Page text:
Last Tango in Halifax

Anglo Files 15
by Cara Winter

Last Tango in Halifax  is a drama written by Sally Wainwright (writer/creator of the remarkably good Happy Valley) starring Derek Jacobi and Anne Reid as widowed Alan and Celia, childhood sweethearts who haven’t clapped eyes on each other for 60 years. Thanks to the ubiquitous (now even for octogenarians) Facebook, they find each other again, meet for coffee, and instantly remember exactly how they felt as kids.

The first few episodes were delightful, and kept the focus on Alan and Celia.  I have been a huge fan of Derek Jacobi since I was a young’n, and watching him in this role is a treat. He is at once an older gentleman, and a child, able to express 60 years worth of longing in a single look.  Jacobi is a genius at his craft, and if you haven’t seen him as anything other than the Archbishop in The King’s Speech… please see him in this.  Anne Reid’s performance is also solid; you don’t feel as though she’s ever forcing a single moment, everything is nuanced, organic, and rich.  And it’s not every day you get to see actors of-a-certain-age in a straight-up love story, either (so kudos to BBC and Wainwright for making Last Tango in the first place!)

From the point they decide they want to be together, Real Life begins to thwart Alan and Celia’s union.  For example, Alan finds out Celia voted for Thatcher, while he’s Labor and reads the Guardian.  They also begin to realize they’re from completely different worlds (Celia’s is posh; Alan’s is salt-of-the-earth).  Yet, more or less right away, they realize how little things like this matter.   Even when their daughters turn on one another, and the whole family seems at odds… as far as their being together, it does not matter.  In it’s best moments, this show reminds us that life is short, and love transcends all.

I was less interested in the plot-lines of Alan and Celia’s extended family;  Sarah Lancashire plays Celia’s uptight, perfect-home-havin’ daughter Caroline, who is a closeted lesbian, and going through a nasty divorce; Nicola Walker plays Alan’s hard-working, sexually indiscriminate daughter, Gillian.  While I tend to be a fan of using over-40 women in any fashion on the telly, I did ultimately feel like their stories were forced.  The performances were not to blame; the actors are wonderful.  It just all felt a bit manufactured; drama for drama’s sake, things constantly thrown at Alan and Celia, presumably to see if their love for one another could be thrown off course. But… how many teen pregnancies, lesbian lovers, and alcohol-infused sexual escapades can one family have?  To me, this exposes the weakness of the premise; once Alan and Celia have fallen in love, the “story” really is over.  Or, should have been.

Last Tango was widely viewed in the U.K. and here in the U.S., and won some awards.  I think mostly this is due to the strong performances by the cast (especially Jacobi and Reid), and the strength of the dialogue (albeit hampered by the plot), and smart direction.  It’s worth watching, for sure, just to see Derek Jacobi in the role of a lifetime.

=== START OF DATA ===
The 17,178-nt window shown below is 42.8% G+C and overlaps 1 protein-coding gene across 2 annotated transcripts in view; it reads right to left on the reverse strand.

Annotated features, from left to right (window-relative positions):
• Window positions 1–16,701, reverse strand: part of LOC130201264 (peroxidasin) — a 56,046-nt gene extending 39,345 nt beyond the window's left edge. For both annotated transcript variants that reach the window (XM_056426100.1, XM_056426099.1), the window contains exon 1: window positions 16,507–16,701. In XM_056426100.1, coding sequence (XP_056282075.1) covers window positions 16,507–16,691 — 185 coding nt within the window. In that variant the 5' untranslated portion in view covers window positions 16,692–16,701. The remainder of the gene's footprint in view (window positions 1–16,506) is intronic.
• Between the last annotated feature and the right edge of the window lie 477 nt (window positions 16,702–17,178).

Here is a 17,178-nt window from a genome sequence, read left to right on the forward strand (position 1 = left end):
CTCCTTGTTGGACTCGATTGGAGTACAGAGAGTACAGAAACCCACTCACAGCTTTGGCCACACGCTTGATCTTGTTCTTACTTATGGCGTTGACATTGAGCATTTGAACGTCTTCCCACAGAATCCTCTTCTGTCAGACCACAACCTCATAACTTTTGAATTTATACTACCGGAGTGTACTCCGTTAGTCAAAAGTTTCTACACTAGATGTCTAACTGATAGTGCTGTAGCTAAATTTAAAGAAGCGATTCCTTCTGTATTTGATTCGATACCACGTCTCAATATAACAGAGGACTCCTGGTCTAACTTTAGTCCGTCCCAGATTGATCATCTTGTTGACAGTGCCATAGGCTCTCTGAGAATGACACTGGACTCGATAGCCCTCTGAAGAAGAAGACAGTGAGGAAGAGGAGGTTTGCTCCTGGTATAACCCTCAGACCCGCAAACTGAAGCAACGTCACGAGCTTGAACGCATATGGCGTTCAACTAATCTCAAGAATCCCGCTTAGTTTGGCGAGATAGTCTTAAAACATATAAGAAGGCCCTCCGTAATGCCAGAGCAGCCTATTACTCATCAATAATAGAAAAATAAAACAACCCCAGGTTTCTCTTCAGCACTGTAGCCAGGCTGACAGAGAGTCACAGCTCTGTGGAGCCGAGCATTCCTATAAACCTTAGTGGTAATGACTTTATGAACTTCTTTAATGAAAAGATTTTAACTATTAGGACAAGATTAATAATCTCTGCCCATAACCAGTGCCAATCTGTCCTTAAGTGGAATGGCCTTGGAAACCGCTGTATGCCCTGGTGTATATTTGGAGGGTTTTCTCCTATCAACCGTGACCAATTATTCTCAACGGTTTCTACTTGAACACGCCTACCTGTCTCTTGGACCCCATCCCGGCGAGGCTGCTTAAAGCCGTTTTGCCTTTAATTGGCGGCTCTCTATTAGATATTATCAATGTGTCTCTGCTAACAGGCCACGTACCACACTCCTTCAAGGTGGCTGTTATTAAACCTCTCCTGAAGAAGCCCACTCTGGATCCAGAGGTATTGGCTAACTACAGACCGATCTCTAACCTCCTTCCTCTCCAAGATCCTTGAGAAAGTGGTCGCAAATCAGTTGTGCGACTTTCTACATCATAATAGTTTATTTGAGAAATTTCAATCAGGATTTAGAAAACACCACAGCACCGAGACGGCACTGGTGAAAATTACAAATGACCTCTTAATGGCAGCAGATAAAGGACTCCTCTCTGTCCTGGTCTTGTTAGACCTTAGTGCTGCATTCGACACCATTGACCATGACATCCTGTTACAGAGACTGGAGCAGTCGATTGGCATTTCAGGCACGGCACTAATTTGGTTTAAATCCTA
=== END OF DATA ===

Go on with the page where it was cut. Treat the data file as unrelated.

Last Tango in Halifax was a BBC One production, re-broadcast on PBS, with Seasons 1 and 2 now on NETFLIX.  Season 3 exists (try PBS?), and a 4th is in the works.

Cara Winter is a Contributing Editor to TVWriter™. You can learn more about her HERE.

Diana Vaccarelli Sees OUTLANDER


OUTLANDER Returns with a Smash
by Diana Vaccarelli

At the end of last season, this excellent show left viewers with a cliffhanger that made us want more, more more. Because there would be no more, at least for awhile, I decided I had to pick up the first book in the series because I was dying to know what happens. I finished just in time for this season’s premier episode.

OUTLANDER takes a dark turn as our heroine Claire Fraser is held captive by the sadistic Black Jack Randall. To our relief Claire is saved by her husband Jamie. YAY! Just love when things end happy.  Well you’re wrong things take even a more dramatic turn. In a controversial scene when Jamie beats Claire with a belt to her bum for disobeying him.  Afterwards their marriage isn’t in a very good place. Throughout, Jamie makes it up to Claire and they reunite in what I have to say is the hottest scene ever.

I have been in love with this show from the beginning, and it still doesn’t disappoint.  From the costumes, locations, writing, cinematography, directing, and the acting. Everything just flows into place from Diana Gabaldon’s novels. It comes vividly to life. Kudos to Executive Producer Ronald Moore who said from the beginning it’s Diana’s world (wink at the same name) “and we’re just bringing it to life.”

Speaking of bringing the novel to life let’s just talk about Caitriona Balfe who portrays Claire.  She loses herself totally in this badass female, with the result that you simply have to view her as a person and not a character. Beneficiary of a wonderful gift from the acting gods, Balfe brings strength and sensitivity to a woman who is out of her own time yet manages to rise to the occasion and get through the turmoil.